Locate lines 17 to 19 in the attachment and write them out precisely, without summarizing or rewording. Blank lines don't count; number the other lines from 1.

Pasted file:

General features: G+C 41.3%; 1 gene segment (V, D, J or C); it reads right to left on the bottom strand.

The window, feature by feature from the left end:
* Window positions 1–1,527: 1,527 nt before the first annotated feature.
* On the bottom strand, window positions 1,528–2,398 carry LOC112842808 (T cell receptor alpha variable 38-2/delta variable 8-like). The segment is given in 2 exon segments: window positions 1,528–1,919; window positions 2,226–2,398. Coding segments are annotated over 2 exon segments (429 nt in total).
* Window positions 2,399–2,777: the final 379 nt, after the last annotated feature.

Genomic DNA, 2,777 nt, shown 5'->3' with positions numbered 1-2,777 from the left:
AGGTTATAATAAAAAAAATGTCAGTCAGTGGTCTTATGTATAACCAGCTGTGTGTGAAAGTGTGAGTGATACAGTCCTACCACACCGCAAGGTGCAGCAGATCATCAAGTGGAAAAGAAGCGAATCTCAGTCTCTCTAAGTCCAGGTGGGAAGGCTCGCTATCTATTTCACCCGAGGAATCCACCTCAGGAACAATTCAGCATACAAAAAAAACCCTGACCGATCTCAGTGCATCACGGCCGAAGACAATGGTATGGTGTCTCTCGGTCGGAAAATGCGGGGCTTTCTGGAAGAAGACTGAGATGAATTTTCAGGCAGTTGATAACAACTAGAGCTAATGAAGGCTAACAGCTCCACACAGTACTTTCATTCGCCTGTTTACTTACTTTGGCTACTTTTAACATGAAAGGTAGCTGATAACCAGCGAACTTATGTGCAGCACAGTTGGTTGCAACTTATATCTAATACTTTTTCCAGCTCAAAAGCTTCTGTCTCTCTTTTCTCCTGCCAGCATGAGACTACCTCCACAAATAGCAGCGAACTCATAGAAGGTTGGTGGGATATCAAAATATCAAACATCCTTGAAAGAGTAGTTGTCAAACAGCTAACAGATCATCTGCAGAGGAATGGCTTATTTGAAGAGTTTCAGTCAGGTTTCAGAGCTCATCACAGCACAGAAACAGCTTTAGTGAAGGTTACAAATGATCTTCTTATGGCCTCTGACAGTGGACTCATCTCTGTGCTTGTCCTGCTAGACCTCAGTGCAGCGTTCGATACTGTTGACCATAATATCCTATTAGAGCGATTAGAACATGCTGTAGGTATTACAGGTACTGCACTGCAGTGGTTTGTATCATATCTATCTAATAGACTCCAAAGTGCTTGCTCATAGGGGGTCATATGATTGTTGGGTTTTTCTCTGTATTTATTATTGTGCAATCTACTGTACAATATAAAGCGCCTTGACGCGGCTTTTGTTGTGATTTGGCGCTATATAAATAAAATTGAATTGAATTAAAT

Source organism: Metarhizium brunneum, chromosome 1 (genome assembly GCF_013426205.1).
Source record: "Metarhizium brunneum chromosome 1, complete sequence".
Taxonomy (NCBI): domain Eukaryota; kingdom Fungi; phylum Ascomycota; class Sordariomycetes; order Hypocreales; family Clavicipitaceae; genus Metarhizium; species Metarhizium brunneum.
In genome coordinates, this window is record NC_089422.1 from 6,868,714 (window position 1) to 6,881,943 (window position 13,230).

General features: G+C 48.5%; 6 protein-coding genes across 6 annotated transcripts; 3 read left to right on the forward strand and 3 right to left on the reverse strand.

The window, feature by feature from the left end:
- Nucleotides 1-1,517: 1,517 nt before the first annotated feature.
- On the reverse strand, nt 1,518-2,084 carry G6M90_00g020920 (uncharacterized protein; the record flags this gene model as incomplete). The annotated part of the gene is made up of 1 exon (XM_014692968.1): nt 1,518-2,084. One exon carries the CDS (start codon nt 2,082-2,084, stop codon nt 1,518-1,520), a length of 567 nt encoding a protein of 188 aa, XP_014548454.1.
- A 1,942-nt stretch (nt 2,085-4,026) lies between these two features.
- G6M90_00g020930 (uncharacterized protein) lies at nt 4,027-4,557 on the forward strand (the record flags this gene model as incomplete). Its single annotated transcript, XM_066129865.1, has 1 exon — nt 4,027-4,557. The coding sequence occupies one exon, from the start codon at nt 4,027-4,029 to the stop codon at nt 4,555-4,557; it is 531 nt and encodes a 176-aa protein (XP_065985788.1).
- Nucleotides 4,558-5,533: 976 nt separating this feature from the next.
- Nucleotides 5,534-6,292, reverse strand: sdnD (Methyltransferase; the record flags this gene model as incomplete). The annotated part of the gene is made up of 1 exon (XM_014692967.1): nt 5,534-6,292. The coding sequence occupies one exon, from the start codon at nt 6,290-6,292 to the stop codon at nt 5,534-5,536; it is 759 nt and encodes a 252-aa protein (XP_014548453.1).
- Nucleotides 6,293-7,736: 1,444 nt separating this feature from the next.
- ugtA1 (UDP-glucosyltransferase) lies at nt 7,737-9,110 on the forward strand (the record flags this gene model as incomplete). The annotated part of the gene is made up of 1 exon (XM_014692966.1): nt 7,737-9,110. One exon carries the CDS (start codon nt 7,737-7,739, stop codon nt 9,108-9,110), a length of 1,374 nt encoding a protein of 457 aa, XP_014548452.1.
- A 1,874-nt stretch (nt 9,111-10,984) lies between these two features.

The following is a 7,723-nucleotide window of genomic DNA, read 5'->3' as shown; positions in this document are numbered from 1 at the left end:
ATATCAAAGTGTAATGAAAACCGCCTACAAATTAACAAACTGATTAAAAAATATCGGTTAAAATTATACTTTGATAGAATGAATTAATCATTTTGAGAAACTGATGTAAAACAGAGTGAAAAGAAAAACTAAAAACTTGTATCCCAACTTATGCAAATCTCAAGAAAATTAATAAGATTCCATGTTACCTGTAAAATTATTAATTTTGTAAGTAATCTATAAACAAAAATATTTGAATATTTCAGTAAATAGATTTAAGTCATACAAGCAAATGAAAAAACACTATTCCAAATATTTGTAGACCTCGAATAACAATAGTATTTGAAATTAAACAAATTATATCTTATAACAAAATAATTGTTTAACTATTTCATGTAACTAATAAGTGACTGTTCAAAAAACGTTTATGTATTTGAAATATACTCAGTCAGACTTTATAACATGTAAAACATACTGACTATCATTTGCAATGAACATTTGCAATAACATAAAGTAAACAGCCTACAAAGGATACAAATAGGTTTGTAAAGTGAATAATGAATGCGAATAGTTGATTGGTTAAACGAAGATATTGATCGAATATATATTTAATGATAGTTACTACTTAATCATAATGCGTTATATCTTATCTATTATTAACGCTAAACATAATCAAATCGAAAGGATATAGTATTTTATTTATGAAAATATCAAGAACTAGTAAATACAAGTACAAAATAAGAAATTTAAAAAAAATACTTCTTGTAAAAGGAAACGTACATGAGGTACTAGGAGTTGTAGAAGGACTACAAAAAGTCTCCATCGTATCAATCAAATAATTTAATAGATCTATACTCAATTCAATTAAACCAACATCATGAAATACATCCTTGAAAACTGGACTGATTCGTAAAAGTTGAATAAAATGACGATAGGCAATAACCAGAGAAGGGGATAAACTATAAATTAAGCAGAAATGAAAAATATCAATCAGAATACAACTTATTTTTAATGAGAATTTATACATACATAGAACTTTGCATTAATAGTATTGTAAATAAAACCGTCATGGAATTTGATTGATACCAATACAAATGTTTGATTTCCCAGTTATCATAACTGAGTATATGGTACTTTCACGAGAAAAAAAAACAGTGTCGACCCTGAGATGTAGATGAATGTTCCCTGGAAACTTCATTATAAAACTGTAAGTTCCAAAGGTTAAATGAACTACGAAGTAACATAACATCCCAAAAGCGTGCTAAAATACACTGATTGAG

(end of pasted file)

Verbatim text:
- G6M90_00g020930 (uncharacterized protein) lies at nt 4,027-4,557 on the forward strand (the record flags this gene model as incomplete). Its single annotated transcript, XM_066129865.1, has 1 exon — nt 4,027-4,557. The coding sequence occupies one exon, from the start codon at nt 4,027-4,029 to the stop codon at nt 4,555-4,557; it is 531 nt and encodes a 176-aa protein (XP_065985788.1).
- Nucleotides 4,558-5,533: 976 nt separating this feature from the next.
- Nucleotides 5,534-6,292, reverse strand: sdnD (Methyltransferase; the record flags this gene model as incomplete). The annotated part of the gene is made up of 1 exon (XM_014692967.1): nt 5,534-6,292. The coding sequence occupies one exon, from the start codon at nt 6,290-6,292 to the stop codon at nt 5,534-5,536; it is 759 nt and encodes a 252-aa protein (XP_014548453.1).